Luhrmann's Romeo + Juliet At 20

Still photo from Baz Lurhmann's Romeo + Juliet with Clare Danes and Leonardo DiCaprio
Leonard DiCaprio and Claire Danes in Baz Luhrmann's Romeo + Juliet
The Guardian re-reviews Baz Luhrmann's Romeo + Juliet on its 20th anniversary. More.

We Almost Lost 16 Plays...

David Kastan at lecture podium
George M. Bodman Professor of English David Kastan speaks at Drew
Yale scholar David Kastan speaks at Drew University, and explains how the first folio saved at least 16 of Shakespeare's plays from obscurity. A close call. More.

Hamlet's Father...and Halloween

Photo of Stephen Greenblatt, facing camera
John Cogan University Professor of the Humanities Stephen Greenblatt.
Leading Harvard Shakespeare Scholar Stephen Greenblatt launches a new MOOC today, entitled "Hamlet's Ghost". More.

Hag-Seed; Margaret Atwood Retells The Tempest

Graphic illustrating review of Margaret Attwood's book. Man sits indoors as woman looks inside.
A solid review of Margaret Atwood's retelling and reinterpreting of The Tempest. More.

A Heartbeat Away: Shakespeare and Autism

Image of performer working with young students on a stage
Shakespeare takes center stage in a novel intervention for children with autism. A new study from the Nisonger Center at The Ohio State University Wexner Medical Center shows children with autism had improved communication and language skills after ten weeks of Shakespeare classes.

A remarkable article on how Shakespeare's The Tempest is being used to help students with autism spectrum disorder. More.

Shakespeare and Medicine

Graphic of a Shakespeare lookalike
A great article that looks at Shakespeare's writing through the prism of medicine - what he (and his contemporaries) knew about medical conditions, and where that knowledge came from. More.

Shakespeare's Co-Writers

Infographic showing a list of all Shakespeare's Contemporaries
Shakespeare did not work alone, but was profoundly influenced by those around him -- actors, directors, writers and other theater professionals. This delightful infographic from the Oxford University Press neatly captures the vibrant artistic environment in which he worked.

Henry VI, Part 1 By W. Shakespeare... and Christopher Marlowe.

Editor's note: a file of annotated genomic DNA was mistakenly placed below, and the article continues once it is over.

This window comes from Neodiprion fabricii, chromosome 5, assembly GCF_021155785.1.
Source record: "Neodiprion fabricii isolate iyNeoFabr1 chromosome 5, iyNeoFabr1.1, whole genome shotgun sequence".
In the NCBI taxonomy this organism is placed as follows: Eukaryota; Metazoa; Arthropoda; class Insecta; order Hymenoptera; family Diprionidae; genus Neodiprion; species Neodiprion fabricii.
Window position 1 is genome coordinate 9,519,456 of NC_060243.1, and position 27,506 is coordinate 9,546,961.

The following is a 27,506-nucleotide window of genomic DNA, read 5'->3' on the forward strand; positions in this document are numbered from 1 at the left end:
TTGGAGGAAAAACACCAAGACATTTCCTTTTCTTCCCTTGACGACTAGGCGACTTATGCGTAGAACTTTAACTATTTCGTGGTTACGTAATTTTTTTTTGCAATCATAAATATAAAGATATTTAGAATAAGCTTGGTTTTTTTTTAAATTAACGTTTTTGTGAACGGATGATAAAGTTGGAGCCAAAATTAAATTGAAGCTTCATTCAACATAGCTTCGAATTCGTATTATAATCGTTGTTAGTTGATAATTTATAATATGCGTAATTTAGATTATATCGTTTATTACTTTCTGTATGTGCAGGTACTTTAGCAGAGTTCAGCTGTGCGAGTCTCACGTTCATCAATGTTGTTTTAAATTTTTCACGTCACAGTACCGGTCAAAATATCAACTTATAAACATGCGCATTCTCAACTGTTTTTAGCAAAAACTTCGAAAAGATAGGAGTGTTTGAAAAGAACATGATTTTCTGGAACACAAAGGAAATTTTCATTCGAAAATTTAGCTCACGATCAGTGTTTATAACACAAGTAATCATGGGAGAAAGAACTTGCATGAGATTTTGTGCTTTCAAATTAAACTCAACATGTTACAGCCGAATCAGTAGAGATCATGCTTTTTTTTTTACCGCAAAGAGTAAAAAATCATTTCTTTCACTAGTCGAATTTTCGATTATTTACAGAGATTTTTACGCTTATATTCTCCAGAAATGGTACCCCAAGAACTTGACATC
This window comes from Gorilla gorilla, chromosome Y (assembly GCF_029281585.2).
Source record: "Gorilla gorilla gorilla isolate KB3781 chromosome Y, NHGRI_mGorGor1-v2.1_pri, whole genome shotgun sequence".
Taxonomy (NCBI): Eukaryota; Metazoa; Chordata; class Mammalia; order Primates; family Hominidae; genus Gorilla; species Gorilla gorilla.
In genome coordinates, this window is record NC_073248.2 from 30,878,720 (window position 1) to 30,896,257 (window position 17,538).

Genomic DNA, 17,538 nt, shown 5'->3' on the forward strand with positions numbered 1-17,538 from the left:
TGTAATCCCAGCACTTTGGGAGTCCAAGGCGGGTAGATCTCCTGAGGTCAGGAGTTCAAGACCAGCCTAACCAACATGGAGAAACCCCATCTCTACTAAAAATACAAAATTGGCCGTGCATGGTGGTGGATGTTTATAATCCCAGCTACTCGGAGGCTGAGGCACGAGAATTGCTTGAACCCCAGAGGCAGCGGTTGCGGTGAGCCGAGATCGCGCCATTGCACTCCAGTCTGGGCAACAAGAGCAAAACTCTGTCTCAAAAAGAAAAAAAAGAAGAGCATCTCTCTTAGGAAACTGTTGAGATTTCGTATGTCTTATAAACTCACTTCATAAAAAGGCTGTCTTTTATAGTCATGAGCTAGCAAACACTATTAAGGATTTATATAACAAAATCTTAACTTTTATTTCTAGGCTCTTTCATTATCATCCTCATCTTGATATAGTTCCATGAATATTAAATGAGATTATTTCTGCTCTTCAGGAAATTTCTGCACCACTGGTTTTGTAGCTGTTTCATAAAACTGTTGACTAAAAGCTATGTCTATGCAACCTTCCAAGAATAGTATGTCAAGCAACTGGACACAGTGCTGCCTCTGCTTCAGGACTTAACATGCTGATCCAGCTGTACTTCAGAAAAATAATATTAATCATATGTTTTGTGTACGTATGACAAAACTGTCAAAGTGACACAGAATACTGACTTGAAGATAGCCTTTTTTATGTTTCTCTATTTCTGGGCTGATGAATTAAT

1585 oil painting of Christopher Marlowe
From Wikipedia: A portrait, supposedly of Christopher Marlowe. There is in fact no evidence that the anonymous sitter is Marlowe, but the clues do point in that direction. Marlowe was 21 years old in 1585, when the painting was made. He was also the only 21-year old student at Corpus Christi, where the painting was later found.

New scholarship from the Oxford University Press suggests that Shakespeare had help from Christopher Marlowe when writing Henry VI, parts 1, 2 and 3. Corpus analysis helps solve the puzzle! More.

Shakespeare Embodied

Actors working on Shakespeare text on a stage floor
“We say, ‘When I say Shakespeare, you say …?' And we turn it into a kind of a call-and-response thing, and we hear things like ‘Dead!’ ‘White guy!' You know. ‘Who cares!’ ”

A great piece from WBUR on Actor's Shakespeare Project, which works with teachers to bring Shakespeare's plays to life. More.

Choices, Choices...

Good Tickle Brain Graphic on how to choose a Shakespeare play
Wondering whi to see, and in what order? Wonder no longer, as Good Tickle Brain gives you a easy to use (and amusing) flowchart on how to choose. Enjoy!

A Child Star - But Which One?



Long did, but famous in his time, he was more known for his vaudeville and broadway performances. As a not very helpful hint - he was born Joseph Yule, Jr.

Rallying the Troops



Benedict Cumberbatch as Richard III and Luke Treadaway as Richmond prepare for battle. The power of oratory.